In a discussion with Lori Swanson, executive director of the Seattle-based Groundfish Forum, Cantwell asked about the economic consequences of losing stock assessment money to other fisheries under NOAA’s draft plan.
“I think the key for the North Pacific is frequent stock assessments,” Swanson said. “If the assessments are less frequent, the fish stocks will still be fine --the management is very conservative. But…the less certainty we have in the stocks, the lower the quotas will be. The jobs and the livelihood in the North Pacific depend on frequent surveys.”
Cantwell asked for estimates on how much it would cost to meet assessment needs in each region without having to choose one over the other.
“If you don’t do these stock assessments, then you can’t come up with a management plan. And if you don’t come up with a management plan, then people can’t harvest this resource,” Cantwell said. “I hope we can work with NOAA and come up with something that meets the needs of this part of our economy, because I think we’re going to be challenged.”
See below for a transcript of Cantwell’s exchange with witnesses at today’s hearing.
Witness panel 1
Senator Cantwell: Thank you, Mr. Chairman. I think, you and I as you said, could probably be here all day with a whole variety of questions because this is important to both of our states and the interconnectedness of it all is practically obvious to us every day. One thing I wanted to bring up and ask you, Dr. Balsiger, is this issue of climate change and acidification because we are seeing unbelievable impacts on this with our shellfish industry right now. Our oceans take up to 25% of our CO2 and this has changed the acidity by 30% over the last 250 years, so our oceans are on track to be 150% more acidic by the end of this century. I have a couple of posters here that are one: something that we had to work with the shellfish industry which actually shows the signs of impaired shellfish growth for our oyster shells, and crab shells are made of the same materials. We have obviously implemented this new buoy system and everything to measure this so that we can get the proper time for seeding.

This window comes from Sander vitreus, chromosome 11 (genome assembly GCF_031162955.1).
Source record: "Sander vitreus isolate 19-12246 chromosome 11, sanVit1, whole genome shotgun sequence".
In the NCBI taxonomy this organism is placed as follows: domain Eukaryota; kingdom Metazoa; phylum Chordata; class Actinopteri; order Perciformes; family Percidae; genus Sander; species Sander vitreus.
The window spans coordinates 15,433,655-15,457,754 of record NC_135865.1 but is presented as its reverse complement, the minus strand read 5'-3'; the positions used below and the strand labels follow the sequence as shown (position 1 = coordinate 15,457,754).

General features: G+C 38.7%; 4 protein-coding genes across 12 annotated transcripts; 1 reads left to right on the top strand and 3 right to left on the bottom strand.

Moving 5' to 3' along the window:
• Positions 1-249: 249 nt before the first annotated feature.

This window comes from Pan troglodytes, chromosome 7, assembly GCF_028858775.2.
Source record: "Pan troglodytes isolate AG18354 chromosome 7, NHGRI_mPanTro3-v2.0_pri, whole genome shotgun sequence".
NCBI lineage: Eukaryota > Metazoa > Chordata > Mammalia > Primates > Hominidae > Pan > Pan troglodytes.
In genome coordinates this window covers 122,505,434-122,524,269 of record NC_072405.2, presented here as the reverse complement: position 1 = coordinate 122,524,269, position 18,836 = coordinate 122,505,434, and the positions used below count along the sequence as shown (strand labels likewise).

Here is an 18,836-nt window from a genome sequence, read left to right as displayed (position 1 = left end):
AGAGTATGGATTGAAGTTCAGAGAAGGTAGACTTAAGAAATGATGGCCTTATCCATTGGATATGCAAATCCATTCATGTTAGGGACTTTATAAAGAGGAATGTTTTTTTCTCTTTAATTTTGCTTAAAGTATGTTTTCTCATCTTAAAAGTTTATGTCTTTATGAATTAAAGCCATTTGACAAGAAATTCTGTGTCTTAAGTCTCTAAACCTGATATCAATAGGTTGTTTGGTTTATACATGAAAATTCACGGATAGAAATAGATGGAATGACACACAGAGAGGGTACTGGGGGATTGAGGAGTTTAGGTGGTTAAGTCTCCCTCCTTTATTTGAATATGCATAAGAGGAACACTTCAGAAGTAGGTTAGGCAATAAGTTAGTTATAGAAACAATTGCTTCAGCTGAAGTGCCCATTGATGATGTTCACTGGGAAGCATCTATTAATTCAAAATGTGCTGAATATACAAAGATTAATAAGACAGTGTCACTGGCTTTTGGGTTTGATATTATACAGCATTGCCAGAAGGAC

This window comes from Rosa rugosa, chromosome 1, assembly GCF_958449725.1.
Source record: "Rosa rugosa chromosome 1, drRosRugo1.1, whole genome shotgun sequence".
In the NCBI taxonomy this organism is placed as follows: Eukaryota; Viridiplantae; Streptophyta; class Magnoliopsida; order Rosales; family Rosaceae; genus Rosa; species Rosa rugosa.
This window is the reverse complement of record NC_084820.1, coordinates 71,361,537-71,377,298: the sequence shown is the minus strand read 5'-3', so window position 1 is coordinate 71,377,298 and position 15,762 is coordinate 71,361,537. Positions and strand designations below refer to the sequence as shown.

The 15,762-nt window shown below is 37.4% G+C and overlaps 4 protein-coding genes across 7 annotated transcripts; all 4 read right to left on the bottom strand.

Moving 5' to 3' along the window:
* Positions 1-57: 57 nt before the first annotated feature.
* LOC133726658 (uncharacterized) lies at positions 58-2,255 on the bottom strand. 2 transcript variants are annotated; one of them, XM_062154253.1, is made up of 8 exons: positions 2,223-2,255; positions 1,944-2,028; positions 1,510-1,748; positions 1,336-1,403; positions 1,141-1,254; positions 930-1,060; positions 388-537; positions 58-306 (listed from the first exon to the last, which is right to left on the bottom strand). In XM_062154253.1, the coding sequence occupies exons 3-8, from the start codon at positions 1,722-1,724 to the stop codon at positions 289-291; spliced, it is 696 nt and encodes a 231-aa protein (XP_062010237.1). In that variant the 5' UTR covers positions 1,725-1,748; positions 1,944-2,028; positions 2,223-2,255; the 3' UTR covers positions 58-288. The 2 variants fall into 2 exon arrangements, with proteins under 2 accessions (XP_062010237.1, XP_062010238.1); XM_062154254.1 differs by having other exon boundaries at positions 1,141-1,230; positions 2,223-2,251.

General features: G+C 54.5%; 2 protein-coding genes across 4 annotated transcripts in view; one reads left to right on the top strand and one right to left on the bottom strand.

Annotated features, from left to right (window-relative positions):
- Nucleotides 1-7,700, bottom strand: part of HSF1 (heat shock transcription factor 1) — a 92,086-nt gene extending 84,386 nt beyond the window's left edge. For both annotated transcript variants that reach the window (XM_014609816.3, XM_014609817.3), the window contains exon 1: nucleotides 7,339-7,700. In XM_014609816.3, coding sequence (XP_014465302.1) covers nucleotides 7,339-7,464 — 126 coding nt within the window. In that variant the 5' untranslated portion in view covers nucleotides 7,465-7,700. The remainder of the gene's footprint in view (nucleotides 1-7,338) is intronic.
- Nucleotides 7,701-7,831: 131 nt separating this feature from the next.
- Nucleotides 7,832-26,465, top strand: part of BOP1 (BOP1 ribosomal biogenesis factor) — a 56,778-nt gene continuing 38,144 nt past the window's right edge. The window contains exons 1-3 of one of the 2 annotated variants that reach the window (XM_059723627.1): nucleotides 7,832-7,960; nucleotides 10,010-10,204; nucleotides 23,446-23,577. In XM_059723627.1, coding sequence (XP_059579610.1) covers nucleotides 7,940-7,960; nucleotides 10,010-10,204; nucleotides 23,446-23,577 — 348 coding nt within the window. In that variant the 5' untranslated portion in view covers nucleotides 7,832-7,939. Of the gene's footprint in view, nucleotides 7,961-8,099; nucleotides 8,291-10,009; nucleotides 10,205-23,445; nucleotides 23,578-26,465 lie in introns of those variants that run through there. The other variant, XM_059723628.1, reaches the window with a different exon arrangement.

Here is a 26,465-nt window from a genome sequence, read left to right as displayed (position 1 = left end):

Our second graph is from the NOAA Oceans Fisheries Science Center which shows the potential impact of ocean acidification on Alaska Bering Sea Red King Crab catch. You can see that we could have a significant reduction in crab available because of the same attack on the shells of this particular species. So my question is: does NOAA have what it needs to understand the impacts to the seafood industry of ocean acidification? What data do we have now on ocean acidification and how it can impact fish stocks, what do we need to get to make sure that we are addressing this issue?
Dr. James W. Balsiger, Regional Administrator, Alaska Region, National Marine Fisheries Service: Thank you very much for that question. You have our data, I can see the charts, I’m familiar with those. At this point, fortunately, it’s largely, in the ocean, it’s largely a theoretical possibility. But if you look at the declining trend and our projections of what happens to all of the carbon that’s already in the atmosphere, over the next few years I think it is a cause for concern. We need to study this, we do have some programs and Kodiak looking at this and of course we also have a part of the Alaska Fisheries Science Center is in Newport, Oregon and I believe you have some material from there. We are watching this closely and we’ll be happy to keep you informed.
Senator Cantwell: Let me ask Mr. Oliver: How many vessels and jobs rely on the red king crab industry?
Mr. Chris Oliver, Executive Director, North Pacific Fishery Management Council: Let’s see, the red king crab industry is, something over, I don’t know the exact number, Senator, off the top of my head, but over one hundred vessels and literally probably into the thousands of jobs if you look at not just the vessels themselves but the secondary processing and associated industries, you‘re talking thousands of jobs of course in both Alaska and the Pacific Northwest.